SOFTWARE DEVELOPER Microsoft has filed a lawsuit against three firms involved in the sale and manufacture of Barnes & Noble's Android based Nook tablet.
Microsoft filed a lawsuit with the International Trade Commission and the US District Court for the Western District of Washington fingering Barnes & Noble, Foxconn and Inventec, alleging patent infringements in their "Android-based e-reader and tablet devices" marketed under the Barnes & Noble brand.
Although Microsoft is naming the firms behind the popular Nook tablet, it is really taking a shot at Google's Android operating system. Horacio Gutierrez, a man who probably has the longest job title at Microsoft, being the corporate vice president and deputy general counsel for intellectual property and licensing said, "The Android platform infringes a number of Microsoft's patents, and companies manufacturing and shipping Android devices must respect our intellectual property rights. To facilitate that we have established an industry-wide patent licensing program for Android device manufacturers."
Microsoft is claiming that the three companies named infringe its patents with "a range of functionality embodied in Android devices that are essential to the user experience". Microsoft went into considerable detail by saying the alleged patent infringements include "natural ways of interacting with devices by tabbing through various screens to find the information they need, surfing the Web more quickly, and interacting with documents and e-books".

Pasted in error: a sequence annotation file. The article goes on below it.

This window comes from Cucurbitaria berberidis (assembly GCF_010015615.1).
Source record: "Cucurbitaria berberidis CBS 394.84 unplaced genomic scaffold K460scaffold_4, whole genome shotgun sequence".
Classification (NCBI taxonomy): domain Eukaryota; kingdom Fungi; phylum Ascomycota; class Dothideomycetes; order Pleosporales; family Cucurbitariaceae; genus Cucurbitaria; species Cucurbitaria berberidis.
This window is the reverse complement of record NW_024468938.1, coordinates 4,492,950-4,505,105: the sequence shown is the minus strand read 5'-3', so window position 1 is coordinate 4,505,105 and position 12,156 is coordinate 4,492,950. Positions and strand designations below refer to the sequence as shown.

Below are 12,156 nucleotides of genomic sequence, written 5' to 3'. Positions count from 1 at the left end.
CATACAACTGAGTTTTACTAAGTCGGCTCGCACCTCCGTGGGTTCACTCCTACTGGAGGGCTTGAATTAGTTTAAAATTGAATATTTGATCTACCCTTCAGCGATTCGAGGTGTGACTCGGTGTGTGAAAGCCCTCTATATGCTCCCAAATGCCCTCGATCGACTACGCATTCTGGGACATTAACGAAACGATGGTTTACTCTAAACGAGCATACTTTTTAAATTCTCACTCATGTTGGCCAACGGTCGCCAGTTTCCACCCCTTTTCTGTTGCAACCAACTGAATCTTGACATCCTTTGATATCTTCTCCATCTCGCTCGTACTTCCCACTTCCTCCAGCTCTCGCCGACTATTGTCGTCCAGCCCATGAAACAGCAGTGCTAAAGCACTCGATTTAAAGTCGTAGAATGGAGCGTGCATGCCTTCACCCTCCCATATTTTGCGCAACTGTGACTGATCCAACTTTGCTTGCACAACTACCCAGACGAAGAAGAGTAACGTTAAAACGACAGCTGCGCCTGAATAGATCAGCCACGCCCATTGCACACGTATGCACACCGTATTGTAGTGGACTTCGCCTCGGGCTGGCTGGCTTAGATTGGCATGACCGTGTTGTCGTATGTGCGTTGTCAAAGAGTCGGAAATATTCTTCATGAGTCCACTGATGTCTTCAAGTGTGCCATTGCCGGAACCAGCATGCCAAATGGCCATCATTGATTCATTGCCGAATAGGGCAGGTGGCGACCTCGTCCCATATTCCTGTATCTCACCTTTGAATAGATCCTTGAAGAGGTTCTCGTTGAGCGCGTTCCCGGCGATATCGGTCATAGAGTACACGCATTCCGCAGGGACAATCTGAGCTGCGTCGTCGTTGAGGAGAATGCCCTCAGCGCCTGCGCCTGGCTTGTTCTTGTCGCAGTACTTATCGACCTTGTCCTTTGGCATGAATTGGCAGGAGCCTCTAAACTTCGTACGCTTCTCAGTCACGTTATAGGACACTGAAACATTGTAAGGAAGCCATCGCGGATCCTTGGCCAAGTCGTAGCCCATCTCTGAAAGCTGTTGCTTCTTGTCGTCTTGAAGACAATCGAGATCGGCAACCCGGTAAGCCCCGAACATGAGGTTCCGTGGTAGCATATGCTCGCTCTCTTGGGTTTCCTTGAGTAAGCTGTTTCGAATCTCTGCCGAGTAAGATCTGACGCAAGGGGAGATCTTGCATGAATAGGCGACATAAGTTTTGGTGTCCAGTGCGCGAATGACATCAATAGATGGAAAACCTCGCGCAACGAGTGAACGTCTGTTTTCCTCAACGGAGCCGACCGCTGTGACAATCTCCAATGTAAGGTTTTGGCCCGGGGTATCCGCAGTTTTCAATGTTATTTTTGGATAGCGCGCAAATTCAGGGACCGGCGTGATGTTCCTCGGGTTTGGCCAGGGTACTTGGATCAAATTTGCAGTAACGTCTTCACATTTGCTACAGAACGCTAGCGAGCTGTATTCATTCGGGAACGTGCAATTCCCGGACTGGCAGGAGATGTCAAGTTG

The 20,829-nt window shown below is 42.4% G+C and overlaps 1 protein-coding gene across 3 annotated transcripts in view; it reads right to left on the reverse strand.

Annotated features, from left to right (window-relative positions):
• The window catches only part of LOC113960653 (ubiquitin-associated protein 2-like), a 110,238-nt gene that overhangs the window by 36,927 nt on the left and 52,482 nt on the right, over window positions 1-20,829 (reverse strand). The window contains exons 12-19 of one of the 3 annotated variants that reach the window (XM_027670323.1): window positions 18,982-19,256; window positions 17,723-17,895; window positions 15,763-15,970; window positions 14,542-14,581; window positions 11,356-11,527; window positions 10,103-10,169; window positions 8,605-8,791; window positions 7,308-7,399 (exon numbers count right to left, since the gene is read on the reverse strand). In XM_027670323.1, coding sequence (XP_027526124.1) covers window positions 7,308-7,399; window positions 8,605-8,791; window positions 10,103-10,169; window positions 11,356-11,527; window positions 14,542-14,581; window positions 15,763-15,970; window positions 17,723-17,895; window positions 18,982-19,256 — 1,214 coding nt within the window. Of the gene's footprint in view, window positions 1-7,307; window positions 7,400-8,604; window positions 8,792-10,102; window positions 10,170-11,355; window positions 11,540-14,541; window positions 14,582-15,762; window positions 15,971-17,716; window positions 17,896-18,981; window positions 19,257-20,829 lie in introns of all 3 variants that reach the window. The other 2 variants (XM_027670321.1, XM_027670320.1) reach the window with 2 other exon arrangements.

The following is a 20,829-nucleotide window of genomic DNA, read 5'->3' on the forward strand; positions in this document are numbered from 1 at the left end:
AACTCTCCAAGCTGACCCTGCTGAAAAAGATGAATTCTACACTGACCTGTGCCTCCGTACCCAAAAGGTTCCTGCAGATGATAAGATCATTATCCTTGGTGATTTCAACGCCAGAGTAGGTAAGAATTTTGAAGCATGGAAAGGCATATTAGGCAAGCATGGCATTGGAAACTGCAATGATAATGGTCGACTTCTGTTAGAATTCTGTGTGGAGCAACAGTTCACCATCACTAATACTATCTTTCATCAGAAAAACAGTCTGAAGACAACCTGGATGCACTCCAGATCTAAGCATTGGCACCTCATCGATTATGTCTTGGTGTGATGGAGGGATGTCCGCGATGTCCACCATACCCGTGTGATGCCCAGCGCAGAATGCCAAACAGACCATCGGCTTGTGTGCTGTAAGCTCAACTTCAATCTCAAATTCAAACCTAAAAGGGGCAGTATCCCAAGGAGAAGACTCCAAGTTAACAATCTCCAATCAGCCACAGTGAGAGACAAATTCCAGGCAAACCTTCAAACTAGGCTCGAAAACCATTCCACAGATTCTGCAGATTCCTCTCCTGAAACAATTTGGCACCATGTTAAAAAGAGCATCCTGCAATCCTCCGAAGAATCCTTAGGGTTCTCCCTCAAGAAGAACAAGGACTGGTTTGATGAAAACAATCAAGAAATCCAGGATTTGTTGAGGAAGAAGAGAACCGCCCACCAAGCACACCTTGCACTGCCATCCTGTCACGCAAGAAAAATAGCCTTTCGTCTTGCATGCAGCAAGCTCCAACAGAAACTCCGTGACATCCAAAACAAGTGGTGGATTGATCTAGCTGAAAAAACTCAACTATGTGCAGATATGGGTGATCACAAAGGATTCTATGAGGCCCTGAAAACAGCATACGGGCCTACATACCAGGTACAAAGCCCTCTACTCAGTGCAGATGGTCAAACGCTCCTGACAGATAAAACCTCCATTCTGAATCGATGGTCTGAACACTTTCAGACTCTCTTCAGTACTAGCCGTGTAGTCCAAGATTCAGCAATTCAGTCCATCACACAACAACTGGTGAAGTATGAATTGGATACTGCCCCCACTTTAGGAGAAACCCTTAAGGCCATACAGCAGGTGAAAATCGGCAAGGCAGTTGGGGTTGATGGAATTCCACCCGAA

Gutierrez cited HTC as one of the manufacturers that had licensed Microsoft's technology in its Android smartphones. It is not surprising that Microsoft chose to mention HTC as the firms have always stuck by each other, even though HTC has enjoyed considerable success with its Android smartphones.
Microsoft has repeatedly claimed that Google's Android operating system is not free and that firms have to spend money to customise the operating system. It has also said that one of the big selling points of its Windows Phone 7 operating system is the licensing fee it charges, which it claims protects firms from patent infringement issues.
If, as Microsoft claims, Android infringes its patents, why isn't Microsoft taking on Google directly? While Google is very large firm with significant resources, Barnes & Noble, Foxconn and Inventec are large enough to afford some pretty expensive lawyers, too.
It could be that Microsoft is simply using this lawsuit to test the waters, before moving on to other firms. Device manufacturers will be looking on with interest to see how the three defendants in this lawsuit fare against Microsoft. µ
Tabs to more Ctrl and less Win. Such Fn.
Either that or it's a really intense holiday